NASA's TESS Space Telescope Begins Hunt for Undiscovered Planets

NASA's new planet-hunting space telescope TESS (Transiting Exoplanet Survey Satellite) has begun its hunt for undiscovered worlds, the government agency has announced.

The spacecraft will scour the skies monitoring more than 200,000 nearby stars for new exoplanets—planets that lie beyond our solar system. Some of these may reside in the habitable zone of their host star, in which case they would become targets for future missions that could assess their ability to harbor life.

The spacecraft is expected to beam back its first collection of scientific data in August, and every 13.5 days after that, when it periodically reaches the point in its orbit that is closest to Earth. Once the first dataset has been received, TESS scientists will begin combing through the information to identify any signs of new planets.

"TESS will search 85 percent of our sky for exoplanets orbiting bright stars and our nearest stellar neighbors," Martin Still, NASA headquarters program scientist for TESS, told Newsweek. "It will allow us to follow up planet detections using other telescopes, such as the James Webb Space Telescope, to then better explore the properties of these planets."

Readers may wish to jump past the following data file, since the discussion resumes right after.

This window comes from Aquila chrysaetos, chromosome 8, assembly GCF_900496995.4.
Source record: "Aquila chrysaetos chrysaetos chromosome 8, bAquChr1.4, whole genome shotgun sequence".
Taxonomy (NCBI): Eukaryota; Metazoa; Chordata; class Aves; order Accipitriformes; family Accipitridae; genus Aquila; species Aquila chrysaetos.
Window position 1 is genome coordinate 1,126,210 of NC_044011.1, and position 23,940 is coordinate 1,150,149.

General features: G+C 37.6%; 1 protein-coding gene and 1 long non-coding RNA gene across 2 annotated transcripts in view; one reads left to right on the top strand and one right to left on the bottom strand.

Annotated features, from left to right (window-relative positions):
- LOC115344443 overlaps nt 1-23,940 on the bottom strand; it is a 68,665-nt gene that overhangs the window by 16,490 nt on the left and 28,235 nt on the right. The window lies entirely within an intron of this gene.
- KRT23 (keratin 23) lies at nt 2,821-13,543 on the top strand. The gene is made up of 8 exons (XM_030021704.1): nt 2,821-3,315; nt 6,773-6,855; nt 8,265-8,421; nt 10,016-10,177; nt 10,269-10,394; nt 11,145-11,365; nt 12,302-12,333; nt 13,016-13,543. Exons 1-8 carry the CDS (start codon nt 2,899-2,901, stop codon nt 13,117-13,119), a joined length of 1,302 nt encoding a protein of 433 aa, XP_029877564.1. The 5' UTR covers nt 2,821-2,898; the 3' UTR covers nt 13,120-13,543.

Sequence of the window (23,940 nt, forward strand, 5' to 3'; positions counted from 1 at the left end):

TESS, which was launched aboard a SpaceX Falcon 9 rocket, is equipped with four wide-field cameras that will enable it to search for exoplanets over its two-year mission with the help of a phenomenon known as transit. This is when a planet passes in front of its star (from an observer's point of view) causing a periodic and regular dip in brightness.

Astronomers often use this method to identify the presence of planets. NASA's Kepler spacecraft, for example, has identified more than 2,600 confirmed exoplanets this way.

An artist’s illustration of the Transiting Exoplanet Survey Satellite. NASA's Goddard Space Flight Center

The focus of TESS's search will be on bright stars less than 300 light years away. Using the light they generate, researchers will be able to use spectroscopy—a technique that measures the absorption and emission of light—to determine a planet's mass, density and atmospheric composition, which could provide insights into whether or not it harbors life.

"I'm thrilled that our new planet hunter mission is ready to start scouring our solar system's neighborhood for new worlds," Paul Hertz, astrophysics division director at NASA Headquarters, Washington, said in a statement. "Now that we know there are more planets than stars in our universe, I look forward to the strange, fantastic worlds we're bound to discover."

But it's not just new worlds that TESS will find, according to Padi Boyd, a project scientist for the mission.

"Scientists will use TESS to study some of the coolest phenomena in astronomy, like how stars and galaxies behave and evolve with time," she told Newsweek. "There's something for everyone to learn about from the TESS mission."

This article has been updated to include additional comments from Padi Boyd.